Looking back at Lightfoot: Unpopular mayor seeks second term


Matt Petres

Mayor Lori Lightfoot speaks at a rally on Feb. 27, 2022, in the Ukrainian Village neighborhood to support the war in Ukraine.

Téa Tamburo, Editor-in-Chief

As Chicagoans compare candidates and some U-High students prepare to cast a ballot in the Feb. 28 municipal election, some students are reflecting on current Chicago Mayor Lori Lightfoot’s policies regarding policing, mental health clinics, sustainability and pandemic response.

After winning 74% of the 2019 runoff vote and all 50 wards, Ms. Lightfoot took office and has tried to address Chicago’s public safety, education and financial stability. She made history as the first woman of color and the first openly LGBTQ+ person to be Chicago mayor. 

Despite weak approval ratings, she is running for a second term, but eight other candidates are coming for her job. If no candidate receives more than 50% of the vote this month, a runoff election will be held April 4.

Coming into office, Ms. Lightfoot had plans for increasing affordable housing, electing Chicago Public Schools’ board members and more. However, 10 months into her term, the pandemic began.

Sophomore Olin Nafziger believes Ms. Lightfoot responded well to the beginning of the pandemic.

“I remember in the first couple weeks of the pandemic she made a series of videos of her at different museums playing with penguins and in like empty museums and it made people feel good,” Olin said. “I feel like Chicago has done well compared to other major cities, and I think that she was a major part in that.”

While the majority of her term was impacted by the COVID-19 pandemic, Ms. Lightfoot’s efforts extended beyond pandemic safety measures. 

Olin expressed dissatisfaction with Ms. Lightfoot’s police accountability measures, citing that she was a leader in the Police Accountability Task Force and believes she was elected over candidate Toni Preckwinkle because people thought she’d force the police to take accountability. Olin doesn’t think she’s followed through on that.

“There have been a lot of incidents in Chicago, since she’s become mayor, and I don’t think that she’s handled that well with forcing the police to take accountability,” he said.

Throughout her tenure, violence in Chicago grew by 66%, and following summer riots in 2020, she came under criticism for her response in ensuring neighborhood safety.

Senior Asha Patel, who will be voting for the first time, said she wants a mayor who will address issues of police brutality and gun violence.

“In terms of what I’m looking for in mayor is probably addressing more issues with the police and police brutality and in general just violence and the use of guns in Chicago.”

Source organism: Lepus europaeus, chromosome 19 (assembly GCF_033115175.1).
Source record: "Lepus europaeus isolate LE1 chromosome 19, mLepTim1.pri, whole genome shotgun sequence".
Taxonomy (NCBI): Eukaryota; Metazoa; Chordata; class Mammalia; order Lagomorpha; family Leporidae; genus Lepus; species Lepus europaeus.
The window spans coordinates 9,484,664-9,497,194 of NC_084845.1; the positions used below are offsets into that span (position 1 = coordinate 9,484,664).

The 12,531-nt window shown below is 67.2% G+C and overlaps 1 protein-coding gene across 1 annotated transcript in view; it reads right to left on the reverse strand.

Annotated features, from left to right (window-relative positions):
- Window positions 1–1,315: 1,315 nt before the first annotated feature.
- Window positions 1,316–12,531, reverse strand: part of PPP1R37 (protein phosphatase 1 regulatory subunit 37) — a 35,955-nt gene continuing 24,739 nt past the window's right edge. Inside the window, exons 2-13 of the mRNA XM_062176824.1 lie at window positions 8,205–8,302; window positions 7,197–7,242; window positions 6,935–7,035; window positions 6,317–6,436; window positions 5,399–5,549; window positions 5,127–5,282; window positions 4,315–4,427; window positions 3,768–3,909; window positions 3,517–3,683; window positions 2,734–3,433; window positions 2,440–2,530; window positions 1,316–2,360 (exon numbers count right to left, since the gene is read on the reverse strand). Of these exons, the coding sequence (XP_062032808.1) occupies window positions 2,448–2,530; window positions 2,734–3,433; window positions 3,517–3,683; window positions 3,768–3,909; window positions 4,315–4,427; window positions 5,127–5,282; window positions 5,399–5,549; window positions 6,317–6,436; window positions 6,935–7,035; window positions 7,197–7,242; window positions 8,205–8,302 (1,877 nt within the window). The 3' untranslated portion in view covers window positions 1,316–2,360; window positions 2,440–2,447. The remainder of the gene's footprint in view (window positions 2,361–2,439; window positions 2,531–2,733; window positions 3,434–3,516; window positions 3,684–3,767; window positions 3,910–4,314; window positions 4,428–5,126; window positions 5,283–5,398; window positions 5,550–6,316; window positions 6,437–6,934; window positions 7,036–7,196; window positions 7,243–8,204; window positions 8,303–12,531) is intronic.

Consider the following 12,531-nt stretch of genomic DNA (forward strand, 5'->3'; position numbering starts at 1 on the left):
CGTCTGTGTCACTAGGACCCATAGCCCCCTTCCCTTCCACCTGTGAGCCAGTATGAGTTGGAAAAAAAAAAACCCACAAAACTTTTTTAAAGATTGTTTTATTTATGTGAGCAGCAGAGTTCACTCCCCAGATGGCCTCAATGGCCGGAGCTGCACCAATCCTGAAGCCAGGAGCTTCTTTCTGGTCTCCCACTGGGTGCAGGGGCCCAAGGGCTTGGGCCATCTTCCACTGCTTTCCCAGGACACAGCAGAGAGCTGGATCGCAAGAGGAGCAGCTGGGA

Another area of Ms. Lightfoot’s policy scrutinized due to the pandemic is the city’s mental health clinics, which were closed under former Mayor Rahm Emanuel. Activists from the organization Stop Chicago asked Ms. Lightfoot to invest in city-run mental health clinics in 2021, as they said the city and nation’s mental health crisis was compounded by the pandemic.

Asha thinks a lot of people are more in touch with their emotions are comfortable seeking support for their mental health, so reopening clinics would increase their ability to access mental health care.

“Clinics are definitely a good idea because not everyone can afford to go see a psychiatrist or get a prescription, so I feel like the more availability there is, the more the better,” she said.

On Jan. 7, Ms. Lightfoot said her alternative plan, the Trauma-Informed Centers of Care Network which funds community mental health organizations and Chicago’s five mental health clinics, was a more successful model that would be more relevant to Chicago’s 77 neighborhoods.

A longer-term plan Ms. Lightfoot laid out is the Chicago Works Five-Year Capital Plan, which she said it would address areas of need and combat climate change with sustainable projects. Following the unveiling of this plan, Ms. Lightfoot announced Chicago’s 2022 Climate Action Plan, which includes a zero-emissions transportation network, increased renewable energy investing and an organic waste collection system by 2025.

Asha says she’s prioritizing candidates’ potential for tangible change when deciding her vote. 

Asha said, “After seeing the people who have been in power and seeing what has changed and what hasn’t, and what their goals were originally and what they were able to accomplish, will definitely impact who I will vote for.”